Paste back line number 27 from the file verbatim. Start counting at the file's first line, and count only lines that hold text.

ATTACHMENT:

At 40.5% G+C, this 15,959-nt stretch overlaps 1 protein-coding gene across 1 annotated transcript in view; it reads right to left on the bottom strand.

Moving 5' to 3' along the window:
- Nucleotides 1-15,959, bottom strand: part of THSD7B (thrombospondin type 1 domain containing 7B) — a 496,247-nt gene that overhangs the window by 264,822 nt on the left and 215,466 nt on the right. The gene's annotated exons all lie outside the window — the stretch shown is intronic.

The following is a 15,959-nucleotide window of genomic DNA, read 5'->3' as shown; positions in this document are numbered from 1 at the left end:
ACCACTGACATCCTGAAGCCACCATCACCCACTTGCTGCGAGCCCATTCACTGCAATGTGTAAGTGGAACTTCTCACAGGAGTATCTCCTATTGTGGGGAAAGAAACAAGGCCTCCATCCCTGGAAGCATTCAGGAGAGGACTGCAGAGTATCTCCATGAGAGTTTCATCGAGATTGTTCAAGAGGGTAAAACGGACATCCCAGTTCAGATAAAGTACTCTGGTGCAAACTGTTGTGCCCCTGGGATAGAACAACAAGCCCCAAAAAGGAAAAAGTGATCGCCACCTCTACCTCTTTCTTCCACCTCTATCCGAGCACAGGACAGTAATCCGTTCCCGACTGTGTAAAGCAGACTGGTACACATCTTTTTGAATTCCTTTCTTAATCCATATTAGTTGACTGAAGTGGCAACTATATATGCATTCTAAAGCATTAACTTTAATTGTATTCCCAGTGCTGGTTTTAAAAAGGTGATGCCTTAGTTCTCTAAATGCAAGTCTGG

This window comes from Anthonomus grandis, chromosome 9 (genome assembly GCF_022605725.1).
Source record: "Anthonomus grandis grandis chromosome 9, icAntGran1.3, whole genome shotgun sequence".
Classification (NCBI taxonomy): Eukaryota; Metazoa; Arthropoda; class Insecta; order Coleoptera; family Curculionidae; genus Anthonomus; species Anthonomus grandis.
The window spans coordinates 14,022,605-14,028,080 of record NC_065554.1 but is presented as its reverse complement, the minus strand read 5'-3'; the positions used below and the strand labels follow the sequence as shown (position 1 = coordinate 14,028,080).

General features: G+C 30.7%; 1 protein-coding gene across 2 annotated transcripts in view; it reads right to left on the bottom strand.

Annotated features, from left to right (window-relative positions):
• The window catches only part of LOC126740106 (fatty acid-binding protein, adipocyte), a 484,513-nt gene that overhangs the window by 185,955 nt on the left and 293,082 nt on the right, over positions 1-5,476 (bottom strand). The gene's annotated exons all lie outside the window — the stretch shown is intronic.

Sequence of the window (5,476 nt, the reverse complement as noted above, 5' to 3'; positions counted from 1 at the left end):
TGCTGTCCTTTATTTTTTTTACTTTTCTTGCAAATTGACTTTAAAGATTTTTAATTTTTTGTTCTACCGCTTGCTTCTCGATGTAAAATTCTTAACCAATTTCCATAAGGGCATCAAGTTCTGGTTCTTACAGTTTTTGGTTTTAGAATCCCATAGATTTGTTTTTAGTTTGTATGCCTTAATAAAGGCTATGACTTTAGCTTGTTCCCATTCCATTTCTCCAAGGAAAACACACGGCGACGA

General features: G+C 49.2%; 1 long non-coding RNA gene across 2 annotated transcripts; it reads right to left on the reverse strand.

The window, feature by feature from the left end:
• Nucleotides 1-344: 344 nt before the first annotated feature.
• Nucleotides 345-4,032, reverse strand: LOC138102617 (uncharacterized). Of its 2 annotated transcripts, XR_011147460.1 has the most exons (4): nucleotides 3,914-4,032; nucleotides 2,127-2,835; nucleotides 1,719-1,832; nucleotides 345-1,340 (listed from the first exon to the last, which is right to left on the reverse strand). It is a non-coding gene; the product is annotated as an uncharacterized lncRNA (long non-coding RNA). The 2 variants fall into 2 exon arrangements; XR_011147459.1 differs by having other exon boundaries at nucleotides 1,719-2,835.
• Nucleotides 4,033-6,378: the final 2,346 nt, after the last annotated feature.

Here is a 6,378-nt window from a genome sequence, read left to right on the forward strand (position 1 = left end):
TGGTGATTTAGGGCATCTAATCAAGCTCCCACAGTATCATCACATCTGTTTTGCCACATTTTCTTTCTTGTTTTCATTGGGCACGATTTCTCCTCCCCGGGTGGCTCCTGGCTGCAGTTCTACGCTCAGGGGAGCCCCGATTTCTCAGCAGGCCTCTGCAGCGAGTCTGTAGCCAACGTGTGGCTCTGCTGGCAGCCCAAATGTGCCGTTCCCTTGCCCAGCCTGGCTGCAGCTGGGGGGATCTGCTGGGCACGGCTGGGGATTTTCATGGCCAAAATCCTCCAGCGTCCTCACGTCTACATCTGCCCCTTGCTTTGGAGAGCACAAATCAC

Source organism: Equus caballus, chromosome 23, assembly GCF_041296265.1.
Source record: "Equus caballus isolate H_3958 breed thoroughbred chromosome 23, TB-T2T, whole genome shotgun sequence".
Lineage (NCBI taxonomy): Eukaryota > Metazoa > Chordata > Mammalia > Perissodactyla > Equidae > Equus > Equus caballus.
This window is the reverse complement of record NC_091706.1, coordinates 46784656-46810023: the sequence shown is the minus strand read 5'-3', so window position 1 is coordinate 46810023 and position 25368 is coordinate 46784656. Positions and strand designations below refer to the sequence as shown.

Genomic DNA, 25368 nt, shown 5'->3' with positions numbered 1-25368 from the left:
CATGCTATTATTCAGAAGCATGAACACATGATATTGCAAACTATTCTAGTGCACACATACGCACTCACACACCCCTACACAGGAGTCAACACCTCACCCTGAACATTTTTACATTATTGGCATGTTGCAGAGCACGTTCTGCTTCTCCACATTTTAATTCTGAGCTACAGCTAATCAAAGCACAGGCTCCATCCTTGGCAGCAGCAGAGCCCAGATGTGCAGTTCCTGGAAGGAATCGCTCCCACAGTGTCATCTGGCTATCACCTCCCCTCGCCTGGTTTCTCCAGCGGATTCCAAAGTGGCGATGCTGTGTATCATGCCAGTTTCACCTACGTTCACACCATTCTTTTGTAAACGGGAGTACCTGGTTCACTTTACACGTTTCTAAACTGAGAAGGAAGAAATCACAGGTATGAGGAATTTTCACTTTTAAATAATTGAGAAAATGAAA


CATGCTATTATTCAGAAGCATGAACACATGATATTGCAAACTATTCTAGTGCACACATACGCACTCACACACCCCTACACAGGAGTCAACACCTCACCCTGAACATTTTTACATTATTGGCATGTTGCAGAGCACGTTCTGCTTCTCCACATTTTAATTCTGAGCTACAGCTAATCAAAGCACAGGCTCCATCCTTGGCAGCAGCAGAGCCCAGATGTGCAGTTCCTGGAAGGAATCGCTCCCACAGTGTCATCTGGCTATCACCTCCCCTCGCCTGGTTTCTCCAGCGGATTCCAAAGTGGCGATGCTGTGTATCATGCCAGTTTCACCTACGTTCACACCATTCTTTTGTAAACGGGAGTACCTGGTTCACTTTACACGTTTCTAAACTGAGAAGGAAGAAATCACAGGTATGAGGAATTTTCACTTTTAAATAATTGAGAAAATGAAA